General Motors recently announced that it would begin mass-producing autonomous vehicles without steering wheels or pedals by the end of this year.   While many tech companies have already begun testing driver-less vehicles with a driver at the ready, the next generation removes the possibility of human intervention.  While the prospect of a virtual chauffeur seems appealing, there are 3 areas of concern which may indicate that we’re not quite there yet.

Houston, We Have a Problem…

The advent of the personal computer is probably one of the largest technological advances in the last century.  It enables us to take large amounts of data and process it with lightning fast speed.  It provides instant communication through things like email, instant messaging, and other platforms.  It allows everyone to be a broadcaster, publisher, and tv star.   In short, the computer is amazing.  Everyone loves their computer.

That is, until it crashes before you save your data.

We’ve all been on the receiving end of the frozen mouse, the blue screen of death, or the “unknown error” message which, according to the software company, is a hardware problem, and according to the computer manufacturer, is a software problem.  We’ve learned to put up with these types of inconveniences as part of the cost of technology where failure is simply a nuisance, but once this level of technology hits the roadways, there is very little margin for error.  Auto manufacturers have already sent autonomous vehicles cross country with little trouble, sent them into the city, and delivered products without problems.  This is no small feat by any means, but these are all single vehicles interacting with other manned vehicles on the road.  Issues most often arise once multiple systems need to rely on the same data streams and satellites.  Unfortunately, we won’t know how these vehicles will react to each other once there are hundreds of thousands of them on the same road at the same time, all going to similar places.  While the technology will certainly be there soon enough, we’ve got some more testing to do beyond sending single vehicles to various places.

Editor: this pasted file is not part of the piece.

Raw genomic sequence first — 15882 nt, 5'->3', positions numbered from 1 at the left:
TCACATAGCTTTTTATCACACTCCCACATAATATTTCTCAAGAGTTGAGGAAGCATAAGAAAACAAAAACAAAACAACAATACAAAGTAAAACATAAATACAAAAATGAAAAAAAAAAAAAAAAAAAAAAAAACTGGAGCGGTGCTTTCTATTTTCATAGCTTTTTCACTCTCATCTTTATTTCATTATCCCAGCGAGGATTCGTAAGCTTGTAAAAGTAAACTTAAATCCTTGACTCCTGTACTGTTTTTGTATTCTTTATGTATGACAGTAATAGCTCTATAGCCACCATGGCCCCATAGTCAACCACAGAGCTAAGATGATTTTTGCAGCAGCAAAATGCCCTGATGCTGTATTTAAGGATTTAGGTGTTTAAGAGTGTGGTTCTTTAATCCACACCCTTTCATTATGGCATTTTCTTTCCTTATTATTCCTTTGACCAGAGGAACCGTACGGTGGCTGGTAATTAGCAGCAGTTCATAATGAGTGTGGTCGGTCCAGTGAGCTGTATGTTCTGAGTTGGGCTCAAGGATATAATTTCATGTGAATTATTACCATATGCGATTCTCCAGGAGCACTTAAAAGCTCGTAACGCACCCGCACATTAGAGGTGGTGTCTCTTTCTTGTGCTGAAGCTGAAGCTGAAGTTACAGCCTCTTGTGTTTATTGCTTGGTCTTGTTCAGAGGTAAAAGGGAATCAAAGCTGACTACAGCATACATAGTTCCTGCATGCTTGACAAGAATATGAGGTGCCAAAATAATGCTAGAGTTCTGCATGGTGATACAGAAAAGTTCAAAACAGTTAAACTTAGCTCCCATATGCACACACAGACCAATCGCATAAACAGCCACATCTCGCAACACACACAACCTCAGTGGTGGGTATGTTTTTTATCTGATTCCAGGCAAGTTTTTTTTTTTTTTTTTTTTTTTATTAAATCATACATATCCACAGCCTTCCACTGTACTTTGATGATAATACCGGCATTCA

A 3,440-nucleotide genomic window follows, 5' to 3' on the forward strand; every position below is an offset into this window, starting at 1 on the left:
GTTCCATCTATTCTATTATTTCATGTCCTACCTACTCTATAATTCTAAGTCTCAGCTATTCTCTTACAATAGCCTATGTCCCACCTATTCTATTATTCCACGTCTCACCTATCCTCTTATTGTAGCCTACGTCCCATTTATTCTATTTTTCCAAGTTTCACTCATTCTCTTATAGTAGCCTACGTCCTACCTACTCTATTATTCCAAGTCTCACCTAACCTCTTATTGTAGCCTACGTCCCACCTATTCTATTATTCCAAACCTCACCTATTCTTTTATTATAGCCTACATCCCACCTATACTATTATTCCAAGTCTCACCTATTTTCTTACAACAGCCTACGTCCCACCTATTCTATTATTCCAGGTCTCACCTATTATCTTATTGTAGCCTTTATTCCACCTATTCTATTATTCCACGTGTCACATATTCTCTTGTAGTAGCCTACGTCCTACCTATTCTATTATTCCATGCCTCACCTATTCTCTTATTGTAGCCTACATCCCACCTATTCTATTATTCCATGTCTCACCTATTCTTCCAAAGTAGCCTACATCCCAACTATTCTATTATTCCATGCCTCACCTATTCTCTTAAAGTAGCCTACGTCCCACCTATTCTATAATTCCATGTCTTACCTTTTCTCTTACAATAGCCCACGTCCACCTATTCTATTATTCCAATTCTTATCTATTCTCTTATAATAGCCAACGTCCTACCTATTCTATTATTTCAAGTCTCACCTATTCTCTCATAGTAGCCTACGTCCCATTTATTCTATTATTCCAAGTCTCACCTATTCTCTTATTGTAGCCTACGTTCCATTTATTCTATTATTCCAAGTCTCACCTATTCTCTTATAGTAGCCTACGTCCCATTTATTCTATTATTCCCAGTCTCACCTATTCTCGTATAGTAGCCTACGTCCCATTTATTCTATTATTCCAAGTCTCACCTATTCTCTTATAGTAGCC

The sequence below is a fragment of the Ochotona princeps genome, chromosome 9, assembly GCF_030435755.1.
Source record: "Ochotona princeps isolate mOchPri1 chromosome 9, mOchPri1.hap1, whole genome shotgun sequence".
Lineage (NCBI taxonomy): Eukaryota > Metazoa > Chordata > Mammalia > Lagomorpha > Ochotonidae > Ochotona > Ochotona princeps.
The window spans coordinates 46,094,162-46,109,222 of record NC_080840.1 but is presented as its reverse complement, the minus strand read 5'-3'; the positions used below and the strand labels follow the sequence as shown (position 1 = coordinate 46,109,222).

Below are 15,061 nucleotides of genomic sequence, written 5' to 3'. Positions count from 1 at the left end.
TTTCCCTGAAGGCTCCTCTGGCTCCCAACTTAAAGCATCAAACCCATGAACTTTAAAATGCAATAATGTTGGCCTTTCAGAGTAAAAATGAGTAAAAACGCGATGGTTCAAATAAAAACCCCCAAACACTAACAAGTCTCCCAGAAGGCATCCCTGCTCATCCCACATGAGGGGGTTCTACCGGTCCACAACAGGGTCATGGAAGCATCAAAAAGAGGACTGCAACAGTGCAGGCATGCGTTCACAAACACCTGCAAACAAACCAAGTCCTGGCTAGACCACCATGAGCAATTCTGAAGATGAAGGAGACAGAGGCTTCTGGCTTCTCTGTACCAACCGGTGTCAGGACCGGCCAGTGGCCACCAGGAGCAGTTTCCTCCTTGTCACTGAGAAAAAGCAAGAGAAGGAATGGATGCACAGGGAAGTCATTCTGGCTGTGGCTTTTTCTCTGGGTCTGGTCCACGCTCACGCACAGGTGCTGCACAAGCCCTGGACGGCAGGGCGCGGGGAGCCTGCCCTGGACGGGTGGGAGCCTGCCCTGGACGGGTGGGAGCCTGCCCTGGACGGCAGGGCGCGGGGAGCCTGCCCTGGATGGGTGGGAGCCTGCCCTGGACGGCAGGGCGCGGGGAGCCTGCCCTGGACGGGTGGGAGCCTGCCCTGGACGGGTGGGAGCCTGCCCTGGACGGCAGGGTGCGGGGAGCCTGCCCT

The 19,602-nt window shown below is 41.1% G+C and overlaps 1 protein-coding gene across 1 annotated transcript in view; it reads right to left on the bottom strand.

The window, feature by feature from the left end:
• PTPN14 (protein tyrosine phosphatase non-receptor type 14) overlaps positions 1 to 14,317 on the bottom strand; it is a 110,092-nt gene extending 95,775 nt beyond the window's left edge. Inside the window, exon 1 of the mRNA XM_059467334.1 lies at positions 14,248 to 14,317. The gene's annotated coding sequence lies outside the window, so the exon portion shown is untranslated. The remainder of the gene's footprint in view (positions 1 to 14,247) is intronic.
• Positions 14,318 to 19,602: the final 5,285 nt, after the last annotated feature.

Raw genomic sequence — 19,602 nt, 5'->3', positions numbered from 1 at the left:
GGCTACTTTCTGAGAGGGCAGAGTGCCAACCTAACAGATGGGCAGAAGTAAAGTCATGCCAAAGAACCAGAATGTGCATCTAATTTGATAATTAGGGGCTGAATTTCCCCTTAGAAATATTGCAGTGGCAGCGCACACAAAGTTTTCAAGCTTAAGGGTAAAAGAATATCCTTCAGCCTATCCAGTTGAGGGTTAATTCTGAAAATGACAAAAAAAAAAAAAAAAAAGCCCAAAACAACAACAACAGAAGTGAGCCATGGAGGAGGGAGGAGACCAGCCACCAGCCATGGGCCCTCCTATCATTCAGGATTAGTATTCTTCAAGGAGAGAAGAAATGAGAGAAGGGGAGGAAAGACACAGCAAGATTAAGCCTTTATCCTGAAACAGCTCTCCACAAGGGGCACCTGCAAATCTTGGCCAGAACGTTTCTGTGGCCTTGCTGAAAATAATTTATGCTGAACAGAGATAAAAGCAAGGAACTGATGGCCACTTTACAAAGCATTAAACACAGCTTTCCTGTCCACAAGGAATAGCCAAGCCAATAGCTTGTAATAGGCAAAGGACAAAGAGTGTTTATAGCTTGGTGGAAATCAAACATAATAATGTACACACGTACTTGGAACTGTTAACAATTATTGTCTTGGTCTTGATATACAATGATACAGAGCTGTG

You’ve Been Hacked!

driverless carsThe past several years has seen a serious increase in cyber-crimes and “computer hacking”.   There are millions of attacks on banks, personal websites, credit card accounts, and just about anything which connects to a network to obtain information.  Many attacks go unnoticed for weeks, or even months before the breach is discovered, allowing the attacker to make use of vulnerabilities until the problem is resolved.  The upswing in cyber-crime has already made its way to the auto industry in its current vehicles, to the point where many manufacturers now employ hackers to attempt to disable the car’s system, and they’ve been quite successful in their endeavors.
The industry continues to update their security measures because of these tests.  This is, of course, an uphill battle, since the security system needs to be 100% effective, while a hacker simply needs to be effective once.  A handful of rogue vehicles in rush hour traffic can have devastating results, so updates and security patches must be implemented as soon as a vulnerability becomes apparent.  Unfortunately, most issues become apparent once they’re exploited and have already caused problems.